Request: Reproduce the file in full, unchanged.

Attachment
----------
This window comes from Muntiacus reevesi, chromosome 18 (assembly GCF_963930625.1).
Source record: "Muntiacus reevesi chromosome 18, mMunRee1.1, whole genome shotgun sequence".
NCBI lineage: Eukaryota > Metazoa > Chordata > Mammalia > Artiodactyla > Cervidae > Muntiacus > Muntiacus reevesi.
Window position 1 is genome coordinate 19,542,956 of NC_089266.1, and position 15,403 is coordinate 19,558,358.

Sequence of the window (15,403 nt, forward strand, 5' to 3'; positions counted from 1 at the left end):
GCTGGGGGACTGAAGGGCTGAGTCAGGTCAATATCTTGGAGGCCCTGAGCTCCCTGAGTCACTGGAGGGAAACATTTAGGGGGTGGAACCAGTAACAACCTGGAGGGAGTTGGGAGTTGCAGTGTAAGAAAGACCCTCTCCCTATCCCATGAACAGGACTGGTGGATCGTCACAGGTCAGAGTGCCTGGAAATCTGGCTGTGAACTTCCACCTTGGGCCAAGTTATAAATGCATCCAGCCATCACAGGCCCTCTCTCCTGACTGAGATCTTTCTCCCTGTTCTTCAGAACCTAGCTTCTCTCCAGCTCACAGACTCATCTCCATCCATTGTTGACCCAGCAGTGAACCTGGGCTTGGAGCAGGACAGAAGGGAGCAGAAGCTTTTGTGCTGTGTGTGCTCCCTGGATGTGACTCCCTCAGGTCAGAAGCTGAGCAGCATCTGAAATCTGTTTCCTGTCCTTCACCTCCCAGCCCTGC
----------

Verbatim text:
This window comes from Muntiacus reevesi, chromosome 18 (assembly GCF_963930625.1).
Source record: "Muntiacus reevesi chromosome 18, mMunRee1.1, whole genome shotgun sequence".
NCBI lineage: Eukaryota > Metazoa > Chordata > Mammalia > Artiodactyla > Cervidae > Muntiacus > Muntiacus reevesi.
Window position 1 is genome coordinate 19,542,956 of NC_089266.1, and position 15,403 is coordinate 19,558,358.

Sequence of the window (15,403 nt, forward strand, 5' to 3'; positions counted from 1 at the left end):
GCTGGGGGACTGAAGGGCTGAGTCAGGTCAATATCTTGGAGGCCCTGAGCTCCCTGAGTCACTGGAGGGAAACATTTAGGGGGTGGAACCAGTAACAACCTGGAGGGAGTTGGGAGTTGCAGTGTAAGAAAGACCCTCTCCCTATCCCATGAACAGGACTGGTGGATCGTCACAGGTCAGAGTGCCTGGAAATCTGGCTGTGAACTTCCACCTTGGGCCAAGTTATAAATGCATCCAGCCATCACAGGCCCTCTCTCCTGACTGAGATCTTTCTCCCTGTTCTTCAGAACCTAGCTTCTCTCCAGCTCACAGACTCATCTCCATCCATTGTTGACCCAGCAGTGAACCTGGGCTTGGAGCAGGACAGAAGGGAGCAGAAGCTTTTGTGCTGTGTGTGCTCCCTGGATGTGACTCCCTCAGGTCAGAAGCTGAGCAGCATCTGAAATCTGTTTCCTGTCCTTCACCTCCCAGCCCTGC